‘Democracy School’ introduces citizens to city government

The New Haven Mayor’s Office will introduce the third version of the City of New Haven Democracy School, a citizenship academy, during the first week of May.

The Democracy School aims to promote partnership and communication between the community and the city government by teaching participants about city services, programs, responsibilities, challenges, limitations and day-to-day operations. Starting May 2, the program will meet every Tuesday from 5:30 p.m. to 8:00 p.m. for six weeks. During the course, students will meet Mayor John DeStefano Jr., along with a number of City Hall department heads.

The program was started two years ago by mayoral assistant Kate McAdams ’01, who said she saw that citizens wanted more interaction with the city government.

“I knew people wanted more access to City Hall and to know more about it,” she said. “[The Democracy School] makes City Hall much more accessible.”

Since the program’s inception, city residents have shown interest in learning more about City Hall. Last session, the 40-person program had to turn away 20 applicants. The accepted participants included a range of Elm City residents, from city workers to senior citizens.

Ward 25 Alderwoman Ina Silverman, a self-proclaimed “big supporter” of the academy, said she believes the program offers citizens important insights into the municipal government.

“The Democracy School gives any citizen … an opportunity to meet the mayor and hear how things work,” she said. “They learn running the city is more complicated than it appears, and it hopefully encourages them to get involved.”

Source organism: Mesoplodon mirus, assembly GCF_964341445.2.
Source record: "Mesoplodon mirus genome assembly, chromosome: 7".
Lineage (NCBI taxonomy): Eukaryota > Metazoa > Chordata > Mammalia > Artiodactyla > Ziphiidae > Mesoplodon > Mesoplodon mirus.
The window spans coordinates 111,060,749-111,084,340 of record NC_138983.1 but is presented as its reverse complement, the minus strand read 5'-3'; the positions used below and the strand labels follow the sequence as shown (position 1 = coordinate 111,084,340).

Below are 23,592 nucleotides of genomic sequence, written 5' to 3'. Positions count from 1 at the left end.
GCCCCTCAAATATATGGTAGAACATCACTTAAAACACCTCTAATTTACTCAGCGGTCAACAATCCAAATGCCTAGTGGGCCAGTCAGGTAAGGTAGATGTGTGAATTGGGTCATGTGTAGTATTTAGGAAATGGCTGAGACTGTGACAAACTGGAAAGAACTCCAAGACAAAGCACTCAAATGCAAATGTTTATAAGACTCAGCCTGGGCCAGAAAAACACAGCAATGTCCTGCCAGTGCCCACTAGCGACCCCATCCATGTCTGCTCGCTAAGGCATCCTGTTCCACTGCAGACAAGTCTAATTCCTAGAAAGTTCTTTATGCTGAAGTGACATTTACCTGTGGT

The program has done just that. Many alumni of the Democracy School now sit on various boards and commissions in New Haven. Others have volunteered in recent elections. Diana Mlynarsky, the current Ward 7 Democratic Committee co-chair, credits her interest in the community to her experience with the program.

“It afforded an opportunity to figure out how to get involved,” she said. “Without it, I wouldn’t have met my alderman, run for co-chair of Ward 7, or become a member of [New Haven's] Democratic Committee.”

The Democracy School also helped inspire Debra Hauser, who is now the Ward 10 Democratic co-chair and volunteers for the mayor, to become involved with the city government.

“[The classes] made me aware of the city government, which I had no clue about before,” said Hauser. “It began what is turning out to be a devotion to community activism,” she said.

Although the academy is getting favorable evaluations from participants, it still faces a few problems.

“One of the challenges is that there is not enough time for participants to talk to one another or ask questions,” McAdams said. “There’s so much information to deliver in such a short time.”

The school is currently working to solve such problems with input from its students. And despite its limitations, its participants have very few complaints.

“The Democracy School is brilliant,” Hauser said. “It’s very well conceived and gets lay people involved in government.”

Applications for this session are due April 21. The class is open to any New Haven resident over the age of 18.

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